This study shows that only 27% of the plastic packaging on the Dutch market can easily be recycled with the current common sorting and recycling techniques.
In 2017 researchers at Wageningen Food and Biobased Research examined the recyclability of packaging on the Dutch market in 2014. The NVRD (Royal Dutch association for waste management and cleaning) wanted to know how the share of recyclable packaging had changed in the years since 2014, what the present situation is (2021) and if there are opportunities to possibly improve the value chain. So the recyclability of Dutch plastic packaging was also assessed for 2017 and 2021. Moreover, the recyclability of these packages was studied in greater detail for 2021 with a second more elaborate assessment system. This new assessment system uses different categories of recyclability in order to provide insight into why a type of packaging does not recycle well. The types of packaging that were considered ‘good for recycling’ were now assessed in more detail at the level of individual packages with regard to their design aspects that could limit recyclability. This resulted in a new estimation of the share of recyclable plastic packages on the Dutch market.
First, one sample of PMD material (plastic, metal, beverage cartons) and three samples of residual municipal solid waste from three different municipalities were studied. The plastic packages were sorted according to type of packaging (for example, PET non-beverage bottles, PP beverage bottles or PE foil). From this information, the distribution of the various types of packaging on the market was calculated. The extent of recyclability of these types of packaging was first estimated with a simple assessment method. The extent of recyclability was estimated at the level of type of packaging with no consideration given to the design aspects of the individual packages belonging to a certain type of packaging (for example, the size of the labels). This information was used to study the development between the years 2014, 2017 and 2021.
Trends between 2017 - 2021
The share of plastic packages that is difficult to recycle has decreased. The share of packages that is likely to be recyclable in the future has increased. This analysis shows that the packaging industry has taken the first steps to introduce better recyclable packaging onto the market. It is clear that the share of black rigid packaging that cannot be sorted well has decreased in the past few years. Although this is a relatively easy design-for-recycling step, it is important that this step has been taken. This study shows that plastic packages can still be greatly improved to make it generally easier to recycle. This is important in order to realise a more circular economy for plastic packaging in the decades ahead.
Categories of the recyclability of plastic packaging in the Netherlands
According to the new assessment system, the recyclability of plastic packages on the Dutch market can be rated as follows (Figure 1).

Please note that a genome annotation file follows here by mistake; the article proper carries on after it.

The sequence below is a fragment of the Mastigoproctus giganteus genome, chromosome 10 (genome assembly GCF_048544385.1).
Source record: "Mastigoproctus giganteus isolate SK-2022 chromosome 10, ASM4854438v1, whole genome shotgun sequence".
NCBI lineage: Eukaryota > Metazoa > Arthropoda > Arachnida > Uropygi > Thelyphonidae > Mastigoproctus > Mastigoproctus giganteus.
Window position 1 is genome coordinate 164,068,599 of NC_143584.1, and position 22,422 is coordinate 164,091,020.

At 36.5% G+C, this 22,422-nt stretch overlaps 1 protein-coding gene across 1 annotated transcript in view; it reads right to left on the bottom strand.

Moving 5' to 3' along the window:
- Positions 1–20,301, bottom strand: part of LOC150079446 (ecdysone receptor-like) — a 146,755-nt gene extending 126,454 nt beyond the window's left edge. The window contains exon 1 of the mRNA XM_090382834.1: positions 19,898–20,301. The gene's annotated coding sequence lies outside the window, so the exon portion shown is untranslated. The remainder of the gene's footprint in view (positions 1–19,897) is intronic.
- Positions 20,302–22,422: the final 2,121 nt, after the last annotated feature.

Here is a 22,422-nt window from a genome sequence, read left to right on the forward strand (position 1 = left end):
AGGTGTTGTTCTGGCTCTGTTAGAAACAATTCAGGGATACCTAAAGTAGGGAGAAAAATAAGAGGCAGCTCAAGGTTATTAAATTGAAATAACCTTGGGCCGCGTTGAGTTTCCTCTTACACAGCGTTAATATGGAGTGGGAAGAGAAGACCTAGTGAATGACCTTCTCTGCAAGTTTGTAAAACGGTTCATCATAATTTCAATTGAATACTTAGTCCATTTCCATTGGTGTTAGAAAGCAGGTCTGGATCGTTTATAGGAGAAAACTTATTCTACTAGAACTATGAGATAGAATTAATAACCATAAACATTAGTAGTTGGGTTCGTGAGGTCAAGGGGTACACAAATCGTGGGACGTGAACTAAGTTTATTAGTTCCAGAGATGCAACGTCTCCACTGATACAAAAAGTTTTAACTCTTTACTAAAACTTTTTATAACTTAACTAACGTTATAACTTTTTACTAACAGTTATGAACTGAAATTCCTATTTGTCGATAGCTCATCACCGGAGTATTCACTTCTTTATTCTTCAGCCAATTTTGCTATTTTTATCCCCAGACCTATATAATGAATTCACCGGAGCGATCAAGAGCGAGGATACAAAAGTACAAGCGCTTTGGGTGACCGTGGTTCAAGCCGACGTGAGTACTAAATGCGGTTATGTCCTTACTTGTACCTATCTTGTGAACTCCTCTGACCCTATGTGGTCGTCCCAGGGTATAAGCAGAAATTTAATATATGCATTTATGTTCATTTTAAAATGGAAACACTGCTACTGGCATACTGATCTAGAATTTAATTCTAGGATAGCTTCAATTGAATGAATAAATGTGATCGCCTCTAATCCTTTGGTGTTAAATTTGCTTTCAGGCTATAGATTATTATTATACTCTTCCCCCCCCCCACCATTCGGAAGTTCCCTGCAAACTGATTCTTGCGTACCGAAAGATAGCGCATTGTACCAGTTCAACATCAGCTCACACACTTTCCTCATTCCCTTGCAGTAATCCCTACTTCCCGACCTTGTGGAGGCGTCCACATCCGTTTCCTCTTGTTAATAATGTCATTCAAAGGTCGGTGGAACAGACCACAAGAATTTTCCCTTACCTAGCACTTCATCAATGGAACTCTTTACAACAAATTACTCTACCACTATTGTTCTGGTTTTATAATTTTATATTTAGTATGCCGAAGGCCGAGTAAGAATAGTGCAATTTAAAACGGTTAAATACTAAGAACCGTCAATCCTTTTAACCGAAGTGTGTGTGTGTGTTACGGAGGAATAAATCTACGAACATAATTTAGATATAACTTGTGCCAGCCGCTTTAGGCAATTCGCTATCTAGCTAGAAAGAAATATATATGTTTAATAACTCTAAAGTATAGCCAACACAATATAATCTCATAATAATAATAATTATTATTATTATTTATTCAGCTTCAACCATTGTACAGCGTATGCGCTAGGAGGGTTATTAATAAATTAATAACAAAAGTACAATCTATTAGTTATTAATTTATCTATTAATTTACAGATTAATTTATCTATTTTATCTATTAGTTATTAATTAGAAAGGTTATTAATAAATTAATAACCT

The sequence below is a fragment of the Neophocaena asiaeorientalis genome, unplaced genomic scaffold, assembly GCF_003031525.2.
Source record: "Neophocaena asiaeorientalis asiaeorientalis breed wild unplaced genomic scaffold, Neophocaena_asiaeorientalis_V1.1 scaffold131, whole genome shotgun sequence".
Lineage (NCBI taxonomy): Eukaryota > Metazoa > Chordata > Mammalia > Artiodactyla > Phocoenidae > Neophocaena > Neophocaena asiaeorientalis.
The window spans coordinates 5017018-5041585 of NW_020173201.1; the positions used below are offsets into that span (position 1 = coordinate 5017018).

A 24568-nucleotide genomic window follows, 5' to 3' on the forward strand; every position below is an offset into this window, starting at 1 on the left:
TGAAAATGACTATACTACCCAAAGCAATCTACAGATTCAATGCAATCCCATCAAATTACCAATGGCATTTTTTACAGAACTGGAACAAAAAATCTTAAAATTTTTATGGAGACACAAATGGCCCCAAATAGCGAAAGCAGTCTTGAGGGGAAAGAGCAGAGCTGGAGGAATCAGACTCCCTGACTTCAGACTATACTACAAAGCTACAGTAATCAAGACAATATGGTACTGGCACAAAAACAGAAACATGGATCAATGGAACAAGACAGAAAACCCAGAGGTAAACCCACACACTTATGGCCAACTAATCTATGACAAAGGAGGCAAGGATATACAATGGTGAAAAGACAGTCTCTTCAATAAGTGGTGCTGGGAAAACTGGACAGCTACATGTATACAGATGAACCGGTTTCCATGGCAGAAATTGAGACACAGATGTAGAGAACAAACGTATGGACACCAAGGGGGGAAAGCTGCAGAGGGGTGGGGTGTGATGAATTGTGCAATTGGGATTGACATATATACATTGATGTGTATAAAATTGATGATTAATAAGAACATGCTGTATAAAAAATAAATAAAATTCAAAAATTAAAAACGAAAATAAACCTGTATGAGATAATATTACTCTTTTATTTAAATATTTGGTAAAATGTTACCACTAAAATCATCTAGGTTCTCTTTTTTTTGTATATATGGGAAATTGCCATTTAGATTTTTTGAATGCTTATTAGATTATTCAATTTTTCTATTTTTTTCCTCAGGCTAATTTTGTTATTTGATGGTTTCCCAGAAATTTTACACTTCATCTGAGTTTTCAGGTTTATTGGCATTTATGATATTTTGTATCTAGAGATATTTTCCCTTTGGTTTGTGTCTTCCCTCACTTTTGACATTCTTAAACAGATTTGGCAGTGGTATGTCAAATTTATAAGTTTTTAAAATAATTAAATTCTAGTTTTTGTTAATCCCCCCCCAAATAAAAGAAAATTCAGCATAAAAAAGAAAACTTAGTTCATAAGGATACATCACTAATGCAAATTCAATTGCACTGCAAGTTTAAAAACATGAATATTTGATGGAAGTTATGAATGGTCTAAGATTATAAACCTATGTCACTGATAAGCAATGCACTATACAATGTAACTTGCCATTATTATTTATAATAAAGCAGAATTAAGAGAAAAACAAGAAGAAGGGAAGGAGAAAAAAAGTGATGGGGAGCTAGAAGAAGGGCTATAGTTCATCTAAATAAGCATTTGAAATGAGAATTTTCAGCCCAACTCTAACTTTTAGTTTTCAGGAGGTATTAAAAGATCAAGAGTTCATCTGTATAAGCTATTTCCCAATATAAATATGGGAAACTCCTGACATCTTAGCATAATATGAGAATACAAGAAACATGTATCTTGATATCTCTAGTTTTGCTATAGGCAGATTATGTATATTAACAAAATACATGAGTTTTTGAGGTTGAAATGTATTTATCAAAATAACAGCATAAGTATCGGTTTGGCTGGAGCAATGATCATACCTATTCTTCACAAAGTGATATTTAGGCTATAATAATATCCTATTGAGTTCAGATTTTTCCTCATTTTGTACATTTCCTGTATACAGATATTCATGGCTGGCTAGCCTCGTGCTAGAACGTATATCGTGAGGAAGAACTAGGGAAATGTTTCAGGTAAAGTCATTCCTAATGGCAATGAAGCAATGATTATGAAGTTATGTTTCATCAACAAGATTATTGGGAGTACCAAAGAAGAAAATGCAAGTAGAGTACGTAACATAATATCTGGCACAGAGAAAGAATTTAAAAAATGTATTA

- 27% well recyclable
- 17% not ideal recyclable: these packages are currently only recyclable to a MIX recycled plastic, which cannot be used to produce new packages
- 18% limited recyclability (recycling technology): packaging for which recycling technology is expected within 5 years
- 13% limited recyclability (sorting): packaging is not suitable for current sorting techniques
- 25% limited recyclability (contamination): packaging components (such as caps and labels) cause contamination with other materials in the recycled plastics
- 1% not recyclable: packages contain a recognised pollutant such as silicone or PVC
27% of the plastic packages is well recyclable. There is currently no recycling technology for 18% of the plastic packaging; these packages can be sorted in a separate sorted product, but it cannot yet be further processed on a large scale until new developments in recycling processes occur. These are non-bottle PET (also called PET trays) and the rigid PS packaging; recycling processes for these sorts of packages are expected within five years. 13% of the packaging on the Dutch market cannot be sorted well because the packaging is too small or because they have a label that is too large. The packages with oversized labels can certainly be dealt with and made more recyclable. Lastly, 25% of the plastic packages contain materials that cannot easily be separated and that contaminate the recycled plastic. This is a very diverse group of packages including laminated film packaging, cleaning product bottles with handpumps and spray guns, butter tubs with aluminium sealing lids, etc. Recycling this group of packages can also be improved by means of design-for-recycling.
Opportunities for improvement
The recyclability of a large share (29%) of plastic packages that now has limited recyclability can be improved by design-for-recycling measures, see Figure 2. This group consists of packaging that cannot be easily sorted or that introduces contaminants into the recycled plastic. But these issues can be fixed with design for recycling. Making a quarter of the plastic packages recyclable is either impossible or involves difficult to solve dilemmas . And for 18% of the packages still a sorting and recycling process has to be developed.
- 1% Not-recyclable
- 27% Well recyclable
- 29% Design for recycling can easily be implemented
- 11% Design for recycling is currently still impossible , the designs are difficult to adapt.
- 14% Design-for-recycling will cause dilemmas
- 18% Recycling technology is currently still lacking